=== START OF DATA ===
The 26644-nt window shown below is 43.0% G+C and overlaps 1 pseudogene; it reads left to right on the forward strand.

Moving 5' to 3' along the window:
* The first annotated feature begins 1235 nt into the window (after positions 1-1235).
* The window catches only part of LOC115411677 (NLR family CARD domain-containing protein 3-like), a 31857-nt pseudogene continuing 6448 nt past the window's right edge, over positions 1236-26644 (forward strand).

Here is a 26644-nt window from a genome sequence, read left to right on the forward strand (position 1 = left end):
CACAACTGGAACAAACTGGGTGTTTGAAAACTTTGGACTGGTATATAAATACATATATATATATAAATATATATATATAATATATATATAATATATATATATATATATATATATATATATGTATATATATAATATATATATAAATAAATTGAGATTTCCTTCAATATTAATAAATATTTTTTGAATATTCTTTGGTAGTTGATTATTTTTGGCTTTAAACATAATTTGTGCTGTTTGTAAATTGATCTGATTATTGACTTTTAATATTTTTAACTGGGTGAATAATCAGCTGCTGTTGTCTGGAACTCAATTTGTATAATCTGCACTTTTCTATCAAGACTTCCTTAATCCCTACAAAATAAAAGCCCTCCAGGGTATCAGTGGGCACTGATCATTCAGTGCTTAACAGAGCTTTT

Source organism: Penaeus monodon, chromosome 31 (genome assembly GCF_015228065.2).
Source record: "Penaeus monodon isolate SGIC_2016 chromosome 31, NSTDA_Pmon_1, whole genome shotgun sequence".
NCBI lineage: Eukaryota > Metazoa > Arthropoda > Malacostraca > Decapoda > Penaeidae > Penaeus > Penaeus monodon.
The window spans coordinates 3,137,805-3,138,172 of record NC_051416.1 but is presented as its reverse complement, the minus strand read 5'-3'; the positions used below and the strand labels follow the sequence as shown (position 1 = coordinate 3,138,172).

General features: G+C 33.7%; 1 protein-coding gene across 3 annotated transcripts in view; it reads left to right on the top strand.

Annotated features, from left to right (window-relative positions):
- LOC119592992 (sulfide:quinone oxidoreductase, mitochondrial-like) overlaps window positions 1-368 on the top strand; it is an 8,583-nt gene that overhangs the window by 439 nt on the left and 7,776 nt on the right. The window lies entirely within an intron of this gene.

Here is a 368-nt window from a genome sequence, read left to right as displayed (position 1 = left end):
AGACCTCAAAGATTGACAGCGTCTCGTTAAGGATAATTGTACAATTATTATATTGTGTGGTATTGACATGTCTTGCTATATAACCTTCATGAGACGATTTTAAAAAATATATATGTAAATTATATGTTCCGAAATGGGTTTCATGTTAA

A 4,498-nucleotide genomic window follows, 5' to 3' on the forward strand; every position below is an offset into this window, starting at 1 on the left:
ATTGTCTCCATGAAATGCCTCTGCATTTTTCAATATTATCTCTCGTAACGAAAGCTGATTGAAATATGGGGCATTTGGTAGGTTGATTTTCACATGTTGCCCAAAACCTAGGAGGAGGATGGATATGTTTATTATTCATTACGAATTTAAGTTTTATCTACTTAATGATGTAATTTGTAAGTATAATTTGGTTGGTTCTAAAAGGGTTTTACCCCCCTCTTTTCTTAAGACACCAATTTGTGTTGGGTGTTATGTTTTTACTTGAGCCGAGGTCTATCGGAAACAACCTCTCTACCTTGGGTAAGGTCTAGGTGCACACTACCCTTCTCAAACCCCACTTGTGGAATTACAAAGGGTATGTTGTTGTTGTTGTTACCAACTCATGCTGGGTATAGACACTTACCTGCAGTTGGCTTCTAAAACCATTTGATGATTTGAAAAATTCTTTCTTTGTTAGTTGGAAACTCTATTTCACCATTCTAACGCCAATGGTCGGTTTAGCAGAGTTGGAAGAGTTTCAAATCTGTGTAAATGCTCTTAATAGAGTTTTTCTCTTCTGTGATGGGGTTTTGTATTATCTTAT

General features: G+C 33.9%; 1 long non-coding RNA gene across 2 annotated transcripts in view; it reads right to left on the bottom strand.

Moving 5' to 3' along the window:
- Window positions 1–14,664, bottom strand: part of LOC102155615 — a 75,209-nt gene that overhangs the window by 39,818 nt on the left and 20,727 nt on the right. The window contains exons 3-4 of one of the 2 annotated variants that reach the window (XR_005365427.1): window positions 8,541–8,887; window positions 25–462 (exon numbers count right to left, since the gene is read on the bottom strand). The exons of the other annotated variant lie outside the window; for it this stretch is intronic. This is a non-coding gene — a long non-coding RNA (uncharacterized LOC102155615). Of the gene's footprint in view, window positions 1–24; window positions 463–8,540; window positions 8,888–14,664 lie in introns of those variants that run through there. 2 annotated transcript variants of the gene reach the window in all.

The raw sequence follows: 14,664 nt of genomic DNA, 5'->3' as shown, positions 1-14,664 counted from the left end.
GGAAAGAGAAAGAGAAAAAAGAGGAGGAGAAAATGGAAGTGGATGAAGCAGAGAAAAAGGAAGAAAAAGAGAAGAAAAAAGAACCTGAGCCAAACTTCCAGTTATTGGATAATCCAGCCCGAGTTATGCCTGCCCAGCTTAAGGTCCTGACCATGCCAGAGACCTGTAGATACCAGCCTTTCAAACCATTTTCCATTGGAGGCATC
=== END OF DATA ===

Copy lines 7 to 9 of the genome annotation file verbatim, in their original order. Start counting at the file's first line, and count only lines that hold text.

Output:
Source organism: Penaeus monodon, chromosome 31 (genome assembly GCF_015228065.2).
Source record: "Penaeus monodon isolate SGIC_2016 chromosome 31, NSTDA_Pmon_1, whole genome shotgun sequence".
NCBI lineage: Eukaryota > Metazoa > Arthropoda > Malacostraca > Decapoda > Penaeidae > Penaeus > Penaeus monodon.